Skip to main content

As automotive journalists, it’s our job to drive new cars and write reviews and other stories about them. We do this so that you, the general public, can make an informed decision when it comes to buying your next car. After all, cars are products just like that fancy blender you bought on Black Friday last year. So it makes sense that someone has to drive them and review them.

I have had the pleasure of doing this job for the past couple of years and have received countless questions from my friends, family, and strangers asking how I get to drive these new cars. Here is how it’s done.

The car comes from the manufacturer via a press car vendor

Doug Demuro – a well-known auto journalist and YouTuber – recently posted a video detailing how car reviewers obtain press cars. In the video, he explains that auto journalists – or the press – receive press cars through local vendors or by going to press events.

The former is exactly how I get my press cars every week. A press car vendor, which receives its cars from the manufacturer, delivers a new car to my house. This press car vendor houses certain car makes in their fleet and then distributes them to journalists in the area.

“The press car company holds all of the cars. Say you’re Lexus; your entire Lexus inventory is sitting at a warehouse at the press car company’s warehouse. The press car company also has Audi’s cars; let’s say there’s a Q5 and a Q7. All of the brand’s cars are housed by the press car company,” Demuro explains.

“When the automaker wants the press car company to do something with the press car, they call the press car company and ask them to bring the car to the journalist. They fill the car up with gas and set the XM radio to some relaxing song, and then they drop the car off.”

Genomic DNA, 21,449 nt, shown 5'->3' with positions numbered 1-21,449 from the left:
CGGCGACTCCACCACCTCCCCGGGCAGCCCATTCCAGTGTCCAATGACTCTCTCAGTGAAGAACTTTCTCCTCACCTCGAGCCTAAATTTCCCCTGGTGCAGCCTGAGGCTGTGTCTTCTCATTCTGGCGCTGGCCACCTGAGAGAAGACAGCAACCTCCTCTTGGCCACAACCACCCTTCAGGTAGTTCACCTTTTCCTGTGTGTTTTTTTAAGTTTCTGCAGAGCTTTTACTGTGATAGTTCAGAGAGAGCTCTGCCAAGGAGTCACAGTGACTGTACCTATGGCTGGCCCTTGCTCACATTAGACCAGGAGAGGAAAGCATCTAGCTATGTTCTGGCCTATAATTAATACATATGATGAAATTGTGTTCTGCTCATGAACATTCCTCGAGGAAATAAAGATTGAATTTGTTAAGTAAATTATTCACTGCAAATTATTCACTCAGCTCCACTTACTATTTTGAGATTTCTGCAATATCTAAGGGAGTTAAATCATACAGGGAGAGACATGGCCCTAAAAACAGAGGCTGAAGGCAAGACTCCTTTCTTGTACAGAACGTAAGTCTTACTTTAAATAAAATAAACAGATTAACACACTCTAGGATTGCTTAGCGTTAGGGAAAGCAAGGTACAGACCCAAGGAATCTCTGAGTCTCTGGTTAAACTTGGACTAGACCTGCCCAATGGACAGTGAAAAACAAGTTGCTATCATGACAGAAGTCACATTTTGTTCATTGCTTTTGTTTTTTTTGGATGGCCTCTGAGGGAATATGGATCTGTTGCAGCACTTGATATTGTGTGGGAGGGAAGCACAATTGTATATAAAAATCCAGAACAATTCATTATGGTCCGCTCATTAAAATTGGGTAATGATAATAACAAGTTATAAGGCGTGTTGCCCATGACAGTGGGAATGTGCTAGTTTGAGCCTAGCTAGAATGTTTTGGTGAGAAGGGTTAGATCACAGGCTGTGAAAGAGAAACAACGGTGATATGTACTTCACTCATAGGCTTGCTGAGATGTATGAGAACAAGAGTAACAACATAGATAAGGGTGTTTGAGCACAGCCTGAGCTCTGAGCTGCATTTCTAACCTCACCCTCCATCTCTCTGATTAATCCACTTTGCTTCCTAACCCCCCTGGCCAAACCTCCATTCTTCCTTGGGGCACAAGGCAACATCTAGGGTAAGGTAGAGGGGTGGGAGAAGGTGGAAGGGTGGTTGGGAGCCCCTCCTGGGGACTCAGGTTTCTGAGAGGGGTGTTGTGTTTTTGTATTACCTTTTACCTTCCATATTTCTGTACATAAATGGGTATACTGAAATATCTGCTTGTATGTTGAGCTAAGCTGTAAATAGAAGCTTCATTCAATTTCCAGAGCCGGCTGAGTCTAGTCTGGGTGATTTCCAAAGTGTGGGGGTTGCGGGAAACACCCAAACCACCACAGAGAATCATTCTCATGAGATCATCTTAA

How do journalists get access to these press cars?

The 2022 Dodge Challenger Scat Pack parked on a canyon road
2022 Dodge Challenger Scat Pack press vehicle | Joe Santos, MotorBiscuit

If you’re an aspiring automotive journalist who wants to drive press cars, you’ll have to build a portfolio first. There are plenty of journalists that cut their teeth working for smaller publications writing news stories or other auto-related articles to work their way up to car reviews.

The same goes for some of the most well-known automotive YouTubers. Guys like Doug Demuro or That Dude in Blue got their start by reviewing other people’s cars or cars from dealerships. Eventually, they were able to get into the press fleet circulation and review new cars.

I got my start working on car magazines when they were popular in the early 2000s. This led to me working at Kelley Blue Book as an auto journalist for quite some time before I eventually got into my current role.

Case in point, it takes time to get into press cars. But it’s worth the hard work and the wait if that’s your ultimate goal.

What are we allowed to do with press cars?

A rear view of the 2022 Mercedes-Benz C-Class
2022 Mercedes-Benz C-Class | Joe Santos, MotorBiscuit

We’re allowed to review them. As stated before, a car is a product. So it’s my job to get familiar with the car and know the ins and outs of it to give honest feedback about it. Yes, we can say negative things as long it’s fair and balanced. However, to be honest, most cars are so good nowadays that it’s hard to find something bad to write about.

It was a different story 10 to 15 years ago when GM was pumping out cars like the Aveo, and the PT Cruiser still existed. Many automakers have completely stepped up their game since then, and there are plenty of good things to report on most cars in today’s market.

Ultimately, obtaining and driving press cars is an absolute privilege, and I’m happy to do it every week and report about these cars accordingly. If you want to get into automotive journalism, I suggest you start small and work your way up. A small publication could give you a chance, or you could start a blog.

Either way, you’ll eventually get into press cars and, like me, will have the joy of getting a new one delivered to your house every week – relaxing music and all.


Rocky Mountain Driving Experience Review: So Many Cars, So Little Time